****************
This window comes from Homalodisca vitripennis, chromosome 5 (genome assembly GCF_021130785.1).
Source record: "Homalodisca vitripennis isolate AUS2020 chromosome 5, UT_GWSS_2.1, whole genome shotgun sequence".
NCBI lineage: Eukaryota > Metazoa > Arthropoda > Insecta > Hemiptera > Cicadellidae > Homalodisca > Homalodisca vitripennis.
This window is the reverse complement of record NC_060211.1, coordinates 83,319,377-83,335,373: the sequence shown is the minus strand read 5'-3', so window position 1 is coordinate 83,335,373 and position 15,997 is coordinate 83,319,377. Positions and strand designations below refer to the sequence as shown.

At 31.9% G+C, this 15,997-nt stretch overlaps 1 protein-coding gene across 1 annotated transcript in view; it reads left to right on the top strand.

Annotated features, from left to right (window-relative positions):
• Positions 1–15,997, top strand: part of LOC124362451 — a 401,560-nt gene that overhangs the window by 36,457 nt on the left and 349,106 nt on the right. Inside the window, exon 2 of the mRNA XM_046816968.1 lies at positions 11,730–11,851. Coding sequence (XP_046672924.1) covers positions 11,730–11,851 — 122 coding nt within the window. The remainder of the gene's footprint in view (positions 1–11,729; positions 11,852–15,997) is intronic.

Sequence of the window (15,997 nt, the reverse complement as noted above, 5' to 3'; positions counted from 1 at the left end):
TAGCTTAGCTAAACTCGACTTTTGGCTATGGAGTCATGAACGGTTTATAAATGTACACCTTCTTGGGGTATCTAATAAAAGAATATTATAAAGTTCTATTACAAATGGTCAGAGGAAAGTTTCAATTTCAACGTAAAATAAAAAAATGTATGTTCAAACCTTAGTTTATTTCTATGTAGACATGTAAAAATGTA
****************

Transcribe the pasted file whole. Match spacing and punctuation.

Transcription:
This window comes from Homalodisca vitripennis, chromosome 5 (genome assembly GCF_021130785.1).
Source record: "Homalodisca vitripennis isolate AUS2020 chromosome 5, UT_GWSS_2.1, whole genome shotgun sequence".
NCBI lineage: Eukaryota > Metazoa > Arthropoda > Insecta > Hemiptera > Cicadellidae > Homalodisca > Homalodisca vitripennis.
This window is the reverse complement of record NC_060211.1, coordinates 83,319,377-83,335,373: the sequence shown is the minus strand read 5'-3', so window position 1 is coordinate 83,335,373 and position 15,997 is coordinate 83,319,377. Positions and strand designations below refer to the sequence as shown.

At 31.9% G+C, this 15,997-nt stretch overlaps 1 protein-coding gene across 1 annotated transcript in view; it reads left to right on the top strand.

Annotated features, from left to right (window-relative positions):
• Positions 1–15,997, top strand: part of LOC124362451 — a 401,560-nt gene that overhangs the window by 36,457 nt on the left and 349,106 nt on the right. Inside the window, exon 2 of the mRNA XM_046816968.1 lies at positions 11,730–11,851. Coding sequence (XP_046672924.1) covers positions 11,730–11,851 — 122 coding nt within the window. The remainder of the gene's footprint in view (positions 1–11,729; positions 11,852–15,997) is intronic.

Sequence of the window (15,997 nt, the reverse complement as noted above, 5' to 3'; positions counted from 1 at the left end):
TAGCTTAGCTAAACTCGACTTTTGGCTATGGAGTCATGAACGGTTTATAAATGTACACCTTCTTGGGGTATCTAATAAAAGAATATTATAAAGTTCTATTACAAATGGTCAGAGGAAAGTTTCAATTTCAACGTAAAATAAAAAAATGTATGTTCAAACCTTAGTTTATTTCTATGTAGACATGTAAAAATGTA